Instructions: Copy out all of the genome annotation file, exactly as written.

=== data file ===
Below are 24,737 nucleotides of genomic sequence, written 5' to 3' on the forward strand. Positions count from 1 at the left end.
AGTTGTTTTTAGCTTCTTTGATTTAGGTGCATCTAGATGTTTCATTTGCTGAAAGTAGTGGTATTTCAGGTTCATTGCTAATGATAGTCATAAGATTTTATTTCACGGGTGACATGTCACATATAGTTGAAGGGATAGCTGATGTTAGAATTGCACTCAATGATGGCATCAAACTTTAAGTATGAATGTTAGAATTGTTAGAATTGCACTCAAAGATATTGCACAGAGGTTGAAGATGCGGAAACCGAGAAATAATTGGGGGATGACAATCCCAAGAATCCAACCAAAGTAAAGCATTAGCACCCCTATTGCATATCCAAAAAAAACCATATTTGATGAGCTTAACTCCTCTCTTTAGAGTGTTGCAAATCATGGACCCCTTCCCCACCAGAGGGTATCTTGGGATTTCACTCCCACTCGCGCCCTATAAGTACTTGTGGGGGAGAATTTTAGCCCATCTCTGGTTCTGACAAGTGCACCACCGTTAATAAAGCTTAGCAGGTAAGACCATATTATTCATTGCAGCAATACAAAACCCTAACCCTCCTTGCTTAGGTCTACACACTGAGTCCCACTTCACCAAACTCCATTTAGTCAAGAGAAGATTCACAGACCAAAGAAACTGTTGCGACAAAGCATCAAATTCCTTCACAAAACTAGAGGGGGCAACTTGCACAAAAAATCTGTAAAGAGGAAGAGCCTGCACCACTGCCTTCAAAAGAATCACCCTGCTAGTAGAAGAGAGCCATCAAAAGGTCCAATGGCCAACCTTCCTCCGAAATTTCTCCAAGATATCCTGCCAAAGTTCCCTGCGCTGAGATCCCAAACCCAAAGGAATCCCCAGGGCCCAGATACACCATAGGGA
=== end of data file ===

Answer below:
Below are 24,737 nucleotides of genomic sequence, written 5' to 3' on the forward strand. Positions count from 1 at the left end.
AGTTGTTTTTAGCTTCTTTGATTTAGGTGCATCTAGATGTTTCATTTGCTGAAAGTAGTGGTATTTCAGGTTCATTGCTAATGATAGTCATAAGATTTTATTTCACGGGTGACATGTCACATATAGTTGAAGGGATAGCTGATGTTAGAATTGCACTCAATGATGGCATCAAACTTTAAGTATGAATGTTAGAATTGTTAGAATTGCACTCAAAGATATTGCACAGAGGTTGAAGATGCGGAAACCGAGAAATAATTGGGGGATGACAATCCCAAGAATCCAACCAAAGTAAAGCATTAGCACCCCTATTGCATATCCAAAAAAAACCATATTTGATGAGCTTAACTCCTCTCTTTAGAGTGTTGCAAATCATGGACCCCTTCCCCACCAGAGGGTATCTTGGGATTTCACTCCCACTCGCGCCCTATAAGTACTTGTGGGGGAGAATTTTAGCCCATCTCTGGTTCTGACAAGTGCACCACCGTTAATAAAGCTTAGCAGGTAAGACCATATTATTCATTGCAGCAATACAAAACCCTAACCCTCCTTGCTTAGGTCTACACACTGAGTCCCACTTCACCAAACTCCATTTAGTCAAGAGAAGATTCACAGACCAAAGAAACTGTTGCGACAAAGCATCAAATTCCTTCACAAAACTAGAGGGGGCAACTTGCACAAAAAATCTGTAAAGAGGAAGAGCCTGCACCACTGCCTTCAAAAGAATCACCCTGCTAGTAGAAGAGAGCCATCAAAAGGTCCAATGGCCAACCTTCCTCCGAAATTTCTCCAAGATATCCTGCCAAAGTTCCCTGCGCTGAGATCCCAAACCCAAAGGAATCCCCAGGGCCCAGATACACCATAGGGA